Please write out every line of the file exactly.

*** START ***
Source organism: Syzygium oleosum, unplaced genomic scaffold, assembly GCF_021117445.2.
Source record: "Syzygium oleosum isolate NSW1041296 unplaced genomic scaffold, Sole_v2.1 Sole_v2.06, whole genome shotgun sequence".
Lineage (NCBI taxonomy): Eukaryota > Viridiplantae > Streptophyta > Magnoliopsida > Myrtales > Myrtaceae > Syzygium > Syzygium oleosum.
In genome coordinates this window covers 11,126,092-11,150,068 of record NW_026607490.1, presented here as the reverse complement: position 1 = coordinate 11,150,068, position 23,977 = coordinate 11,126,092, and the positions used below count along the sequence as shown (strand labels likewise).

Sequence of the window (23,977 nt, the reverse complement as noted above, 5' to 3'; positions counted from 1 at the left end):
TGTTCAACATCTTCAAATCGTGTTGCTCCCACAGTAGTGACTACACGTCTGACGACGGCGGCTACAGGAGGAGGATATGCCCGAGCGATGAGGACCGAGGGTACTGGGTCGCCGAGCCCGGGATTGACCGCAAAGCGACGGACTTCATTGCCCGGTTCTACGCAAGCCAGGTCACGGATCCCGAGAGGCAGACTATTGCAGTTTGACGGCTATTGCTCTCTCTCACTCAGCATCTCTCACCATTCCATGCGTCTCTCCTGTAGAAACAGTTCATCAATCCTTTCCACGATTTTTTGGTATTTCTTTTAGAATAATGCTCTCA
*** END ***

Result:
Source organism: Syzygium oleosum, unplaced genomic scaffold, assembly GCF_021117445.2.
Source record: "Syzygium oleosum isolate NSW1041296 unplaced genomic scaffold, Sole_v2.1 Sole_v2.06, whole genome shotgun sequence".
Lineage (NCBI taxonomy): Eukaryota > Viridiplantae > Streptophyta > Magnoliopsida > Myrtales > Myrtaceae > Syzygium > Syzygium oleosum.
In genome coordinates this window covers 11,126,092-11,150,068 of record NW_026607490.1, presented here as the reverse complement: position 1 = coordinate 11,150,068, position 23,977 = coordinate 11,126,092, and the positions used below count along the sequence as shown (strand labels likewise).

Sequence of the window (23,977 nt, the reverse complement as noted above, 5' to 3'; positions counted from 1 at the left end):
TGTTCAACATCTTCAAATCGTGTTGCTCCCACAGTAGTGACTACACGTCTGACGACGGCGGCTACAGGAGGAGGATATGCCCGAGCGATGAGGACCGAGGGTACTGGGTCGCCGAGCCCGGGATTGACCGCAAAGCGACGGACTTCATTGCCCGGTTCTACGCAAGCCAGGTCACGGATCCCGAGAGGCAGACTATTGCAGTTTGACGGCTATTGCTCTCTCTCACTCAGCATCTCTCACCATTCCATGCGTCTCTCCTGTAGAAACAGTTCATCAATCCTTTCCACGATTTTTTGGTATTTCTTTTAGAATAATGCTCTCA